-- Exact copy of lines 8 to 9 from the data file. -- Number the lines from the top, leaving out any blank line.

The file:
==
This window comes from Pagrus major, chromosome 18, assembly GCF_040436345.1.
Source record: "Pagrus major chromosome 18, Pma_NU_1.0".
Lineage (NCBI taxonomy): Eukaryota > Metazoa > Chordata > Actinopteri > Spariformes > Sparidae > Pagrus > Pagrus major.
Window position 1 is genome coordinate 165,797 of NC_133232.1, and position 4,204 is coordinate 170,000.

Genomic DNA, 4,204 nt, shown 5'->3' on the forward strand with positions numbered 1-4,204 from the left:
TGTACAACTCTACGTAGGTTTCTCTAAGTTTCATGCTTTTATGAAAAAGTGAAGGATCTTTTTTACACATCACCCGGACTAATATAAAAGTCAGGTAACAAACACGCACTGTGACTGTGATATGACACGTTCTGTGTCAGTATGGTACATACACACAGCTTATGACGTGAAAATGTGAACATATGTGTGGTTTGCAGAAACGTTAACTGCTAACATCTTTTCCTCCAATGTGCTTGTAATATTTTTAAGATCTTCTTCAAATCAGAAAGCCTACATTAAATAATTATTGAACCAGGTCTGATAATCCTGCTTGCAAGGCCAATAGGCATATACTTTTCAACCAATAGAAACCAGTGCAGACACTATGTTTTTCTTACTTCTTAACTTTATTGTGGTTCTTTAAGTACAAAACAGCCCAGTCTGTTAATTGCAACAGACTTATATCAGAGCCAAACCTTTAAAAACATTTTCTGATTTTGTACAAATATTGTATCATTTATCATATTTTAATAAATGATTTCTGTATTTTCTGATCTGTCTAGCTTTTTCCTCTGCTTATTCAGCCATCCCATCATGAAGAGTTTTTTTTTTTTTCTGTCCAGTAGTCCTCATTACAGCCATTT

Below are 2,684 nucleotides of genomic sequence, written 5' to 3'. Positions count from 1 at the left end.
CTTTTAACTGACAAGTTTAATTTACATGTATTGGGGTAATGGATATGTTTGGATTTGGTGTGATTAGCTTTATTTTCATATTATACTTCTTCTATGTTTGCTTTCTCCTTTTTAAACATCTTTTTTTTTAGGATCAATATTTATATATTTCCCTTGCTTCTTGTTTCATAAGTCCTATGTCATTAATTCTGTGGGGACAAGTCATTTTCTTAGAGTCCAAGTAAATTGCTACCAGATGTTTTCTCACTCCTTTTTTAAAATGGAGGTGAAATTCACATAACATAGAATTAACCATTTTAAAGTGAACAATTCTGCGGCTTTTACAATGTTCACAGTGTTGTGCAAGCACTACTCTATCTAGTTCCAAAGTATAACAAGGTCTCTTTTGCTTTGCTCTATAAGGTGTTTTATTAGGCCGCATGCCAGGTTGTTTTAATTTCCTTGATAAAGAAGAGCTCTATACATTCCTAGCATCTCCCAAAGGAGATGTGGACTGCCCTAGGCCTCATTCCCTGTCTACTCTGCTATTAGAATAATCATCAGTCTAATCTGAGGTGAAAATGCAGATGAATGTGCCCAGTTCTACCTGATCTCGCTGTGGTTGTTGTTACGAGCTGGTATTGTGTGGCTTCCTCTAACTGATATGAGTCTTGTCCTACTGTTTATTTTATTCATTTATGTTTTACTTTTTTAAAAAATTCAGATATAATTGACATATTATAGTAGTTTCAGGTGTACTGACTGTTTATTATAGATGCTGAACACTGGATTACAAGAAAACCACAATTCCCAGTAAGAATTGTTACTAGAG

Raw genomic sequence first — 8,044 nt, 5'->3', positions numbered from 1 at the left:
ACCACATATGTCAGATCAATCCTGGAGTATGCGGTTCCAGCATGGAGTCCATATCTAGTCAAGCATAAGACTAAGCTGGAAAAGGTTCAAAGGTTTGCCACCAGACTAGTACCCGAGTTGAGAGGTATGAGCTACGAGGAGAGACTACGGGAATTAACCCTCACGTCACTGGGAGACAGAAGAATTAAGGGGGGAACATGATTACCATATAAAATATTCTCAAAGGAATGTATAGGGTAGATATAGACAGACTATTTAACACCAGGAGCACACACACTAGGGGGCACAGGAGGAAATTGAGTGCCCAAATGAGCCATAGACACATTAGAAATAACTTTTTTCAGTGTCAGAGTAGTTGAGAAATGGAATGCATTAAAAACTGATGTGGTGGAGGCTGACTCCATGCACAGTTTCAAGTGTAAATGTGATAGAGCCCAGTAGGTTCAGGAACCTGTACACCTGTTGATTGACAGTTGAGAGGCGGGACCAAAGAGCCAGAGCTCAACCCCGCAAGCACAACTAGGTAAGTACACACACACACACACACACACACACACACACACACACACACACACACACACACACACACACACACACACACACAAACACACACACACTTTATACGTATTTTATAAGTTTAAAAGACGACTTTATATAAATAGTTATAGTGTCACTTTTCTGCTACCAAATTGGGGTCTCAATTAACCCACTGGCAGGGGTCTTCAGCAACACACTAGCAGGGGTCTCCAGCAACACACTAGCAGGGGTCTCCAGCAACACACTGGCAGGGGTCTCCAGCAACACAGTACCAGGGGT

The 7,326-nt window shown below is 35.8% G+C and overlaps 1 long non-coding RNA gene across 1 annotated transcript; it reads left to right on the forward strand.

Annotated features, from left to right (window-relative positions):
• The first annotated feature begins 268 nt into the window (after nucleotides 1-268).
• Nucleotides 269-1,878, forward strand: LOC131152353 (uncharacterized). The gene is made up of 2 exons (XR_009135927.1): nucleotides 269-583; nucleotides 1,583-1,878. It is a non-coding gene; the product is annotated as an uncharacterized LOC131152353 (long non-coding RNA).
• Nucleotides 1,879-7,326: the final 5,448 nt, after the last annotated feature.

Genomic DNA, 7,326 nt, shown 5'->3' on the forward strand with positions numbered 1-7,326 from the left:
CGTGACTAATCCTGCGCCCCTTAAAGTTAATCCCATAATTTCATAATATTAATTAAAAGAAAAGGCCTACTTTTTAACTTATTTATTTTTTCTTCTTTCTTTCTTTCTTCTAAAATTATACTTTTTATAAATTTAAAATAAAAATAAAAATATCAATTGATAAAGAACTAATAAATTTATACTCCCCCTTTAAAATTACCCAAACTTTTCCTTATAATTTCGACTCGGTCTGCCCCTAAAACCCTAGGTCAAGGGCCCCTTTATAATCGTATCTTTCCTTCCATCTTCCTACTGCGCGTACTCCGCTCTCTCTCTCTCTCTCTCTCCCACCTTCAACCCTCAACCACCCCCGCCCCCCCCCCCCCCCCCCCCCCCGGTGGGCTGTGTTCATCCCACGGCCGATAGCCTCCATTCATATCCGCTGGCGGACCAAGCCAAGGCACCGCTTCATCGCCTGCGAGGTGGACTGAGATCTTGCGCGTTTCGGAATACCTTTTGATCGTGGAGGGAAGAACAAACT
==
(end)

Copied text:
CTTTTAACTGACAAGTTTAATTTACATGTATTGGGGTAATGGATATGTTTGGATTTGGTGTGATTAGCTTTATTTTCATATTATACTTCTTCTATGTTTGCTTTCTCCTTTTTAAACATCTTTTTTTTTAGGATCAATATTTATATATTTCCCTTGCTTCTTGTTTCATAAGTCCTATGTCATTAATTCTGTGGGGACAAGTCATTTTCTTAGAGTCCAAGTAAATTGCTACCAGATGTTTTCTCACTCCTTTTTTAAAATGGAGGTGAAATTCACATAACATAGAATTAACCATTTTAAAGTGAACAATTCTGCGGCTTTTACAATGTTCACAGTGTTGTGCAAGCACTACTCTATCTAGTTCCAAAGTATAACAAGGTCTCTTTTGCTTTGCTCTATAAGGTGTTTTATTAGGCCGCATGCCAGGTTGTTTTAATTTCCTTGATAAAGAAGAGCTCTATACATTCCTAGCATCTCCCAAAGGAGATGTGGACTGCCCTAGGCCTCATTCCCTGTCTACTCTGCTATTAGAATAATCATCAGTCTAATCTGAGGTGAAAATGCAGATGAATGTGCCCAGTTCTACCTGATCTCGCTGTGGTTGTTGTTACGAGCTGGTATTGTGTGGCTTCCTCTAACTGATATGAGTCTTGTCCTACTGTTTATTTTATTCATTTATGTTTTACTTTTTTAAAAAATTCAGATATAATTGACATATTATAGTAGTTTCAGGTGTACTGACTGTTTATTATAGATGCTGAACACTGGATTACAAGAAAACCACAATTCCCAGTAAGAATTGTTACTAGAG

Raw genomic sequence first — 8,044 nt, 5'->3', positions numbered from 1 at the left: